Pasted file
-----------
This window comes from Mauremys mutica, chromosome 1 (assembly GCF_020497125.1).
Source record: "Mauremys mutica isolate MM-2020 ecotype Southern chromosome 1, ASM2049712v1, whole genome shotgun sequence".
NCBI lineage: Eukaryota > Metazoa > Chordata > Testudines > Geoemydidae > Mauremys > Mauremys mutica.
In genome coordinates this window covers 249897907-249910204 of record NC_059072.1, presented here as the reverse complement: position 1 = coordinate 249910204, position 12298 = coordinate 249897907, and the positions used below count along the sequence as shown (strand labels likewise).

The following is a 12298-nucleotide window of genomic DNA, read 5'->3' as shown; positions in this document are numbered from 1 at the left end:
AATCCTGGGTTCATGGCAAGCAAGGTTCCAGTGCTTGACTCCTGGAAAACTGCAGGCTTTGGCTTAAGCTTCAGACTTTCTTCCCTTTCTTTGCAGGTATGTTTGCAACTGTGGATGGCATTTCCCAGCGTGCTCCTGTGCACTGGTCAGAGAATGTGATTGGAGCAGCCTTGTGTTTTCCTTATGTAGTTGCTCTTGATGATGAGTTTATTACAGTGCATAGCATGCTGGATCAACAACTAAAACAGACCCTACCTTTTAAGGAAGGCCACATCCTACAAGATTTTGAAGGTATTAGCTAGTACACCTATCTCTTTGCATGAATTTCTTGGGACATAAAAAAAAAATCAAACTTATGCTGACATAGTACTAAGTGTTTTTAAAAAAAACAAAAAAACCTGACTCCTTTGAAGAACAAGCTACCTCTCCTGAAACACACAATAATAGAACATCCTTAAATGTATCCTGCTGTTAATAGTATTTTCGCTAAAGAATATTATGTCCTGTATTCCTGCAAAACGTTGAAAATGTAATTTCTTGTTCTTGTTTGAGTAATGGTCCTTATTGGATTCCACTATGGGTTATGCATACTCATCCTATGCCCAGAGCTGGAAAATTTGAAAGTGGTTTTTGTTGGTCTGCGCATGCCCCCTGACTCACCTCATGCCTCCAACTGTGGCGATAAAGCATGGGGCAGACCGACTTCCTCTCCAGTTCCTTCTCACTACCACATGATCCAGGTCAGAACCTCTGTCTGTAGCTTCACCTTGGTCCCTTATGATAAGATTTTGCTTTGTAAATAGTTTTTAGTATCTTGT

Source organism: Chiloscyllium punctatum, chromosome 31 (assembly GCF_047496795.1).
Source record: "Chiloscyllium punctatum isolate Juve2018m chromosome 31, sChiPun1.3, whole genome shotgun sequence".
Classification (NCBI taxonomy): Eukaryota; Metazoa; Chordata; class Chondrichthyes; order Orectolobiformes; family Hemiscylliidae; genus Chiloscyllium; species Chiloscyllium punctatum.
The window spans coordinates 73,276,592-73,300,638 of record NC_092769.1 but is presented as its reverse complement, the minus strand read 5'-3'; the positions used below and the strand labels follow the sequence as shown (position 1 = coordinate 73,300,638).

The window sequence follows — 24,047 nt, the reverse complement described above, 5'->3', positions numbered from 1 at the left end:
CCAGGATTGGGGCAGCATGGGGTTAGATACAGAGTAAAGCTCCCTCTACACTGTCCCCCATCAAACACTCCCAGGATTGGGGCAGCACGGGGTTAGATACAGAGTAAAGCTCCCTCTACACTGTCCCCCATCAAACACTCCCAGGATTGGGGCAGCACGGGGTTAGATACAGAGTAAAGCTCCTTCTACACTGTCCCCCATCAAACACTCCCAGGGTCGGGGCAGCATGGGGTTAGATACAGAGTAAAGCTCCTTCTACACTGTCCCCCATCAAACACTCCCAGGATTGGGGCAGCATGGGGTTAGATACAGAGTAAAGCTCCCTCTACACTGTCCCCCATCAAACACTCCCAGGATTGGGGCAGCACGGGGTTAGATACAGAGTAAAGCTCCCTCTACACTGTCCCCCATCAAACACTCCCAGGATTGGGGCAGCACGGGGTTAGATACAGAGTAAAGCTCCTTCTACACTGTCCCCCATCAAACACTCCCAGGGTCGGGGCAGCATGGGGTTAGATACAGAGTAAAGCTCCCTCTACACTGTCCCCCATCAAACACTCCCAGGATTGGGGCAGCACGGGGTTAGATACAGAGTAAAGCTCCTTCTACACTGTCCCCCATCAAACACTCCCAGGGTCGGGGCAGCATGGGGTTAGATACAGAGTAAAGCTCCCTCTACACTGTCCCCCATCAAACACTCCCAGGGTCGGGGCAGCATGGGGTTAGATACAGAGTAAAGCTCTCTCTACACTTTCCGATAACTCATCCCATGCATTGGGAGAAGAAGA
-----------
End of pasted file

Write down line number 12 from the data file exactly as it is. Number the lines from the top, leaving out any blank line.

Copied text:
CCAGGATTGGGGCAGCATGGGGTTAGATACAGAGTAAAGCTCCCTCTACACTGTCCCCCATCAAACACTCCCAGGATTGGGGCAGCACGGGGTTAGATACAGAGTAAAGCTCCCTCTACACTGTCCCCCATCAAACACTCCCAGGATTGGGGCAGCACGGGGTTAGATACAGAGTAAAGCTCCTTCTACACTGTCCCCCATCAAACACTCCCAGGGTCGGGGCAGCATGGGGTTAGATACAGAGTAAAGCTCCTTCTACACTGTCCCCCATCAAACACTCCCAGGATTGGGGCAGCATGGGGTTAGATACAGAGTAAAGCTCCCTCTACACTGTCCCCCATCAAACACTCCCAGGATTGGGGCAGCACGGGGTTAGATACAGAGTAAAGCTCCCTCTACACTGTCCCCCATCAAACACTCCCAGGATTGGGGCAGCACGGGGTTAGATACAGAGTAAAGCTCCTTCTACACTGTCCCCCATCAAACACTCCCAGGGTCGGGGCAGCATGGGGTTAGATACAGAGTAAAGCTCCCTCTACACTGTCCCCCATCAAACACTCCCAGGATTGGGGCAGCACGGGGTTAGATACAGAGTAAAGCTCCTTCTACACTGTCCCCCATCAAACACTCCCAGGGTCGGGGCAGCATGGGGTTAGATACAGAGTAAAGCTCCCTCTACACTGTCCCCCATCAAACACTCCCAGGGTCGGGGCAGCATGGGGTTAGATACAGAGTAAAGCTCTCTCTACACTTTCCGATAACTCATCCCATGCATTGGGAGAAGAAGA